September 04, 2017

Profits obtained under cover of patents should be taxed higher than those obtained when competing in the nude

Sir, Rana Foroohar writes about the clear ‘you can’t have the cookie and eat it too’ conflicts present in the area of protection of intellectual rights. “A better patent system will spur innovation” September 4.

In 2008, trying to build a bridge that could resolve some issues, I ended an Op-Ed with a proposal of introducing a special tax on all profits generated under the cover of any IPR, for instance a patent.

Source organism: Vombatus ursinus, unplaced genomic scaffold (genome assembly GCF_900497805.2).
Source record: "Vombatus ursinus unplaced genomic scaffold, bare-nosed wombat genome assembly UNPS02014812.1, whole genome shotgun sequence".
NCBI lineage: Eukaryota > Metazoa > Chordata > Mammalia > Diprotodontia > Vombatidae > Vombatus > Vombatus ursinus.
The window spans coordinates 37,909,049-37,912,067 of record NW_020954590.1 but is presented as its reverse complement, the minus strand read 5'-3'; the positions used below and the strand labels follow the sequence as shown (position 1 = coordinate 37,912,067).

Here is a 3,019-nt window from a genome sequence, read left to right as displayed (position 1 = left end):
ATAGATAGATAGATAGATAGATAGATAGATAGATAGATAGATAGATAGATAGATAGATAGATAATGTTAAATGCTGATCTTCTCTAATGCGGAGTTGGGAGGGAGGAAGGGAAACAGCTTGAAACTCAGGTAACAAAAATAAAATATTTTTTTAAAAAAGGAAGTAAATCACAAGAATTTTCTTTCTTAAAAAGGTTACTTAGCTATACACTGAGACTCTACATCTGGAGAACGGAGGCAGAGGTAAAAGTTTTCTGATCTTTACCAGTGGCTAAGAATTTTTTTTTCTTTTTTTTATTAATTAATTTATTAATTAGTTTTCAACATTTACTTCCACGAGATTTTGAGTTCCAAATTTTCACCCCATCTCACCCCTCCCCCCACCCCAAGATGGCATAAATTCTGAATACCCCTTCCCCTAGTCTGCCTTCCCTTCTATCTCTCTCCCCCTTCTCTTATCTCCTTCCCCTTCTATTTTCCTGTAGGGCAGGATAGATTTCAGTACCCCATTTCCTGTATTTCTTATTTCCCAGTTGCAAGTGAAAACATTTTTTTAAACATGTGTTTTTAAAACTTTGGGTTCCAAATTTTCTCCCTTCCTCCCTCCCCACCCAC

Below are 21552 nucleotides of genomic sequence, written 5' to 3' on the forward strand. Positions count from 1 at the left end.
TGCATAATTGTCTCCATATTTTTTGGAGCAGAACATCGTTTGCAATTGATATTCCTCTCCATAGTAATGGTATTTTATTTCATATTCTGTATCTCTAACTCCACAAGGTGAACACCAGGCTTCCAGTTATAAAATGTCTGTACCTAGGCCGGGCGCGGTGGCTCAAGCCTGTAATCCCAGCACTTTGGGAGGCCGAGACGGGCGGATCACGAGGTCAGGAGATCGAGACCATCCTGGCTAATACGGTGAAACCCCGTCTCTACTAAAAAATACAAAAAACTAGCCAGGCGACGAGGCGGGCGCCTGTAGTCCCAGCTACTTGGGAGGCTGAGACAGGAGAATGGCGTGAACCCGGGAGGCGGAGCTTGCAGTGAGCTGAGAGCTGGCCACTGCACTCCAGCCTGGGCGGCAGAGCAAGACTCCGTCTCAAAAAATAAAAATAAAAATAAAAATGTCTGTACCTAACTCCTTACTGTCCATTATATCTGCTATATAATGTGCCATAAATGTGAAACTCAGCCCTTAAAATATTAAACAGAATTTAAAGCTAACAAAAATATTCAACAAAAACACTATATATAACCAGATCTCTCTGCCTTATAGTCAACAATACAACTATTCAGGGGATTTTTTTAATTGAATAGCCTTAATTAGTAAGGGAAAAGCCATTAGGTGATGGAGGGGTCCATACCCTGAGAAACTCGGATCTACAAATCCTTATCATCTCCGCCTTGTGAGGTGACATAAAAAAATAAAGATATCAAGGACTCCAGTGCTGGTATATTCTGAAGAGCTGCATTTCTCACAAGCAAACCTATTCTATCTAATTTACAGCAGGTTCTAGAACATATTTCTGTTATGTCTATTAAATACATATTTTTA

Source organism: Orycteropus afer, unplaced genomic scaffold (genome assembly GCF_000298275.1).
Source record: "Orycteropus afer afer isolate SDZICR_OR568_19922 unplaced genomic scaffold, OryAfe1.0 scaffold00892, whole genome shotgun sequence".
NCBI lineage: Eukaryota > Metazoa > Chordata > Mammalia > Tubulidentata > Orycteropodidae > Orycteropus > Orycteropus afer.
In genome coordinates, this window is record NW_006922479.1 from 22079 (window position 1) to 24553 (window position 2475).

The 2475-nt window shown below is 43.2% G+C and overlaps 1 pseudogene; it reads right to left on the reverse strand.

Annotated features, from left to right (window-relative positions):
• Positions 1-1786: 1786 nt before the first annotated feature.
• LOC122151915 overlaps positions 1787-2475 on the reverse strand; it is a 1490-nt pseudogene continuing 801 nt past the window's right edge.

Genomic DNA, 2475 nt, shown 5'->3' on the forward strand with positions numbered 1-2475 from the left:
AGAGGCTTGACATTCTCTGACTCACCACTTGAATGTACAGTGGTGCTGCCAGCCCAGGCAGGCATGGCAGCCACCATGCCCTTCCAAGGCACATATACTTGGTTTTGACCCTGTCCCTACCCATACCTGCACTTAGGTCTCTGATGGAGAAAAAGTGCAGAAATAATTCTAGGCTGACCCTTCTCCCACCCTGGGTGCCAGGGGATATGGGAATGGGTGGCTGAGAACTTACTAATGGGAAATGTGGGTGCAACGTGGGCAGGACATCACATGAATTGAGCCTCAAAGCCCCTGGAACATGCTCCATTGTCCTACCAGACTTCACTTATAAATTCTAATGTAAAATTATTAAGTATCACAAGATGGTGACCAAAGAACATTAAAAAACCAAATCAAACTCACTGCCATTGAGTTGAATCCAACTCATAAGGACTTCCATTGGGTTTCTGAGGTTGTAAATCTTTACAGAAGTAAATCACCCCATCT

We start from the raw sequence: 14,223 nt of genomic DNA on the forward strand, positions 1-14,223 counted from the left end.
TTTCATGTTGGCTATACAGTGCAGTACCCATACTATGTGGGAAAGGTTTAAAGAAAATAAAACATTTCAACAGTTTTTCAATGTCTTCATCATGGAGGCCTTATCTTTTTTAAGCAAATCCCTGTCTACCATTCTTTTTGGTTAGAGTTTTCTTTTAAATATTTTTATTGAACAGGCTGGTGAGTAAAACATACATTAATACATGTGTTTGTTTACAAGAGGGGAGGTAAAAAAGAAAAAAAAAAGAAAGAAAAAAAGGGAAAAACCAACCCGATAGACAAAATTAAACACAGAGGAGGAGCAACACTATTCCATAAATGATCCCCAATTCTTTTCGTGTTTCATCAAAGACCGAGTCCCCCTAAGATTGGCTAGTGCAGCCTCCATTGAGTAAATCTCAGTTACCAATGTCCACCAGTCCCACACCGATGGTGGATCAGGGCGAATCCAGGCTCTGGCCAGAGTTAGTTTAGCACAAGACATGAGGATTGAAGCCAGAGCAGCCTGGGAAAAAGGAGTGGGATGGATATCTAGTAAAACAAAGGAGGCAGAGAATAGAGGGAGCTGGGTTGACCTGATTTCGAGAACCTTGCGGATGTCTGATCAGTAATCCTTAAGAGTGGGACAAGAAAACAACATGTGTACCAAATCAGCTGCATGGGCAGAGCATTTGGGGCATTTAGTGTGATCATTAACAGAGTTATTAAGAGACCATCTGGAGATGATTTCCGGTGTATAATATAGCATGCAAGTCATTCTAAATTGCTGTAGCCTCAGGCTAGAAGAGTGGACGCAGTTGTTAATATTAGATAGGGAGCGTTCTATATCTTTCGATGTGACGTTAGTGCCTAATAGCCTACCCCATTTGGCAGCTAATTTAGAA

As I have since repeated many times, it is not logical the same tax rate applies to profits obtained when competing naked in the market, than when the profits are obtained under the cover of a protection.

Such tax should, as a minimum minimorum, at least cover all costs for society of awarding and enforcing IPR protections.

Nowadays I would also argue that tax should also be a source of funding for a Universal Basic Income. That because, most or even all of these protections, truth be told, are sort of unfairly awarded to whoever runs the last leg of a relay that has been run, with ingenuity, creativity and strenuous efforts, by generations of humans.